How to Calm an Angry Person in 90 Seconds or Less

Discover how to successfully and efficiently calm an angry person or diffuse a volatile situation in ninety seconds or less with this proven and accessible peacekeeping method by self-described “lawyer turned peacemaker” Douglas E. Noll.

We live in an increasingly divided world and most of us have encountered our fair share of aggressive people and difficult confrontations. Fortunately, we now have the tools to become peacemakers and transform emotionally volatile situations and hurt feelings to calm, non-aggressive ones.

Tested on prison inmates, De-Escalate offers a new set of social listening and communication skills, based on the latest findings in neuroscience and meditation. Along with practical exercises and scenario-based examples, each chapter focuses on specific themes, such as dealing with emotionally charged teenagers and frustrated coworkers. Additionally, Noll shares practical tips on how to be civil in an uncivil society.

With De-Escalate, we can bring peace to all facets of life, cultivate healthier relationships, and participate in creating a more caring and compassionate future for us all.

When I came across this I jumped at the chance to read it. My husband has been wrestling with anger issues for years and I come from a family who takes anger issues to a therapy inducing level so I very much wanted to learn ways to help de-escalate incidents rather than increase the tension.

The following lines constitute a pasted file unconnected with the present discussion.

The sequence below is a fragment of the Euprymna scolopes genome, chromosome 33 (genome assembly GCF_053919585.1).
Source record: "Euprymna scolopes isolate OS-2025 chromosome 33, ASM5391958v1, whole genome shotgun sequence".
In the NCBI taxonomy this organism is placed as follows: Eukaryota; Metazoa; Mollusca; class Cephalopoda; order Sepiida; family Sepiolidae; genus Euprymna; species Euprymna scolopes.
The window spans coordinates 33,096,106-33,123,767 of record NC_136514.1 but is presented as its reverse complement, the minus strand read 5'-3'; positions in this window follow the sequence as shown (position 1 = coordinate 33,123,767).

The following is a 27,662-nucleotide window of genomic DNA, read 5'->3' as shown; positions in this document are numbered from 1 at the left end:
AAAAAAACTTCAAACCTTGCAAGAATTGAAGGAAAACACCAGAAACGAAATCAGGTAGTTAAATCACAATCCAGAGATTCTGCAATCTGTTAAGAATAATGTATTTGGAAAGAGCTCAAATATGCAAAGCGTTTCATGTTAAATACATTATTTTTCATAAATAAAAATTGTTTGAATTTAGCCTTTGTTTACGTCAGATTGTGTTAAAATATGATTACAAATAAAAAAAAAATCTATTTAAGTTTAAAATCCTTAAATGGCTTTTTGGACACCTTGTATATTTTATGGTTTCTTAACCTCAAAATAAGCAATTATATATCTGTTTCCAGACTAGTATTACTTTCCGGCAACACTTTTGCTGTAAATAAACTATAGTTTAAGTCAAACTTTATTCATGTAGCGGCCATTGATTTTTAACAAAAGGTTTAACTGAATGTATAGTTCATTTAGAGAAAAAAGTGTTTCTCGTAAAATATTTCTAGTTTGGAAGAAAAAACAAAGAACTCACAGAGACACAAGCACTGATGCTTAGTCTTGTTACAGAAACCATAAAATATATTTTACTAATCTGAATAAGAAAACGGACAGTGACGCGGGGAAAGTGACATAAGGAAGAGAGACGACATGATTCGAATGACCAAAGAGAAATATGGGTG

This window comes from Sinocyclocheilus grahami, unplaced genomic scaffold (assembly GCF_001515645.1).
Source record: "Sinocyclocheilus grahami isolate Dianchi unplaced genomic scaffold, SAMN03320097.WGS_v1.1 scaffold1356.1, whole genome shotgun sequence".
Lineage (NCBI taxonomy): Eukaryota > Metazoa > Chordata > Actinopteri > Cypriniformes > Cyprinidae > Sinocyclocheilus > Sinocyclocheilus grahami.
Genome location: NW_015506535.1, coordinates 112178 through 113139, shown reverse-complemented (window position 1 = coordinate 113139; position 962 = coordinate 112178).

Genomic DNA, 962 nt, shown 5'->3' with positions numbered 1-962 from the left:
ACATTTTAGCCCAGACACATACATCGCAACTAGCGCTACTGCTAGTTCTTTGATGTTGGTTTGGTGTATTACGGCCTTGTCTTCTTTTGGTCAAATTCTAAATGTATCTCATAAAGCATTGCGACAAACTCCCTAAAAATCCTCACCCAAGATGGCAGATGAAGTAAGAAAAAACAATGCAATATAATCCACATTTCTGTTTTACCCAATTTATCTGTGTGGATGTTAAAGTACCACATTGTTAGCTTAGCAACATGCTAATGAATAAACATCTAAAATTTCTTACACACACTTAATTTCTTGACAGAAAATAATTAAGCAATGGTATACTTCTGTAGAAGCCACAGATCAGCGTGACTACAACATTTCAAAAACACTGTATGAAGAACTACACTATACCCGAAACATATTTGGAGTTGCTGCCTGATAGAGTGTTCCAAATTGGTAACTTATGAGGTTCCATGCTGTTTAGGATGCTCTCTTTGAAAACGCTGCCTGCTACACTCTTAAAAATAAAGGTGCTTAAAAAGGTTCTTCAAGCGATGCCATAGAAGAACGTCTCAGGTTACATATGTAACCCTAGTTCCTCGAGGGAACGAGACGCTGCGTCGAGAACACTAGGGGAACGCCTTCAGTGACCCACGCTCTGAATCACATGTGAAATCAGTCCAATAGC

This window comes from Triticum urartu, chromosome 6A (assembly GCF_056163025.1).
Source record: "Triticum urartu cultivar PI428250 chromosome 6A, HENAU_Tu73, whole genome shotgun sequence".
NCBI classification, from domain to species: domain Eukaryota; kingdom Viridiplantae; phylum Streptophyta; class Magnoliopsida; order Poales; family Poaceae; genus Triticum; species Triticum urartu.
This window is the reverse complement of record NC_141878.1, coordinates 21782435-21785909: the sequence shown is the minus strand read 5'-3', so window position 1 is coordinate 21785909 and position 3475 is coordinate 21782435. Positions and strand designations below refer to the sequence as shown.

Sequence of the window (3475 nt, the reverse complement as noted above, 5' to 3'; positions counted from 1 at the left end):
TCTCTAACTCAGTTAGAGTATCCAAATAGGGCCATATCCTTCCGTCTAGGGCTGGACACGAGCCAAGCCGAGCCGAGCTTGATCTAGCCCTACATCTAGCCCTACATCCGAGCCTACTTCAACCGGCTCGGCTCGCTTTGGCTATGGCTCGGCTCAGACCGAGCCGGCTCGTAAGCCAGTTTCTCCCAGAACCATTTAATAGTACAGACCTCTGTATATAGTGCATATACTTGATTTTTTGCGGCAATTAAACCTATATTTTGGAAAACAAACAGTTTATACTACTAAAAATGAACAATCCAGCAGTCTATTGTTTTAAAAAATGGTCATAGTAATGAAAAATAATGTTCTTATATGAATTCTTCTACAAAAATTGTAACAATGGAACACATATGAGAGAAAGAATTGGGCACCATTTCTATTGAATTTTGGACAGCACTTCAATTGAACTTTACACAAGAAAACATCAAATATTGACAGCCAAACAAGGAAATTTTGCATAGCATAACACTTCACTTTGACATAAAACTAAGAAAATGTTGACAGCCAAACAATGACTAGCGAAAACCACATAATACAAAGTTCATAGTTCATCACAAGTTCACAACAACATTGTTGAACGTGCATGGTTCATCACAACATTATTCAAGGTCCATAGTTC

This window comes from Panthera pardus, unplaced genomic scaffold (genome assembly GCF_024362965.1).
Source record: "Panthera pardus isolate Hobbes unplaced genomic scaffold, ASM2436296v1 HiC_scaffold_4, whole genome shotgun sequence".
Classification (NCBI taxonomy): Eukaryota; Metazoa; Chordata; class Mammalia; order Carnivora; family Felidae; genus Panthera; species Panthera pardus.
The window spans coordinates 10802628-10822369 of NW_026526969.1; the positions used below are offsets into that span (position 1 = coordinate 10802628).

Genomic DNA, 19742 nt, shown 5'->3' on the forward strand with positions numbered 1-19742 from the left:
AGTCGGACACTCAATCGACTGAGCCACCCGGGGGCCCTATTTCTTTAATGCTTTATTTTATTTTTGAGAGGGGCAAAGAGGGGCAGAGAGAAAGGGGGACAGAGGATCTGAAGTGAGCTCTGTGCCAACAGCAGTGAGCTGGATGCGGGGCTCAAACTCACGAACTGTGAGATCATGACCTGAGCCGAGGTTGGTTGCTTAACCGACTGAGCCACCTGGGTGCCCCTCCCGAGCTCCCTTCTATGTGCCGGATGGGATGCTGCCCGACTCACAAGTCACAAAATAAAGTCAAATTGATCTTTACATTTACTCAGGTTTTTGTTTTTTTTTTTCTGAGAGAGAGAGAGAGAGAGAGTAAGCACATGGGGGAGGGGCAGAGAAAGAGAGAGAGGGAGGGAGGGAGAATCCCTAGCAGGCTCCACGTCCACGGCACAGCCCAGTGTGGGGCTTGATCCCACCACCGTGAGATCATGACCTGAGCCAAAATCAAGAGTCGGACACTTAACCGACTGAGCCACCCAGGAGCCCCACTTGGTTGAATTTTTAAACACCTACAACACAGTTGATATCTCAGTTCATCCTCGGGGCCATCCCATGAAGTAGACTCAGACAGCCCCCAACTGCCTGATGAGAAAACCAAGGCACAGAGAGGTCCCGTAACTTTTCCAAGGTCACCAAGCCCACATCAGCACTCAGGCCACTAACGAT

Noll, someone who has worked in the legal field, comes with lots of experience and a long resume to back up his ability to put a book like this out and be taken seriously.

The only way you’re going to truly know if his techniques work is to try them on an angry person. I don’t recommend purposely making someone angry but look at it as being certified for CPR – you hope you never have to use it but it’s a good skill to have should the need present itself.

As a parent of children on the autism spectrum I also found his techniques beneficial to calming them down as well. Sometimes when my youngest in particular is in a full meltdown it can be difficult to soothe her so she doesn’t harm herself or anyone around her. The basic principles worked on her too and helped me learn some new parenting tricks. Often when she’d have a meltdown it’s not because she’s really angry about Netflix not working but because she’s tired, overstimulated and wants to pull away from the world. Whereas before I’d get frustrated she’s getting upset over the internet having a hiccup thanks to this book I started paying more attention to the emotions instead of the words which have allowed me to find ways to help her that work for us both.

Some of what he uses such as using direct statements that being with “You” are basic communicative psychological principles you would normally learn in marriage therapy or an Everybody Loves Raymond episode but all joking aside I can tell you they work.

This is a MUST have book for any parent, teacher, person in a relationship, etc because it will teach you some valuable skills to better the world around you. With the exponential rise in anger around us what could it possibly hurt to try?

Thank you to Netgalley and Beyond Words Publishing for allowing me to review this book.

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*synopsis and pic from

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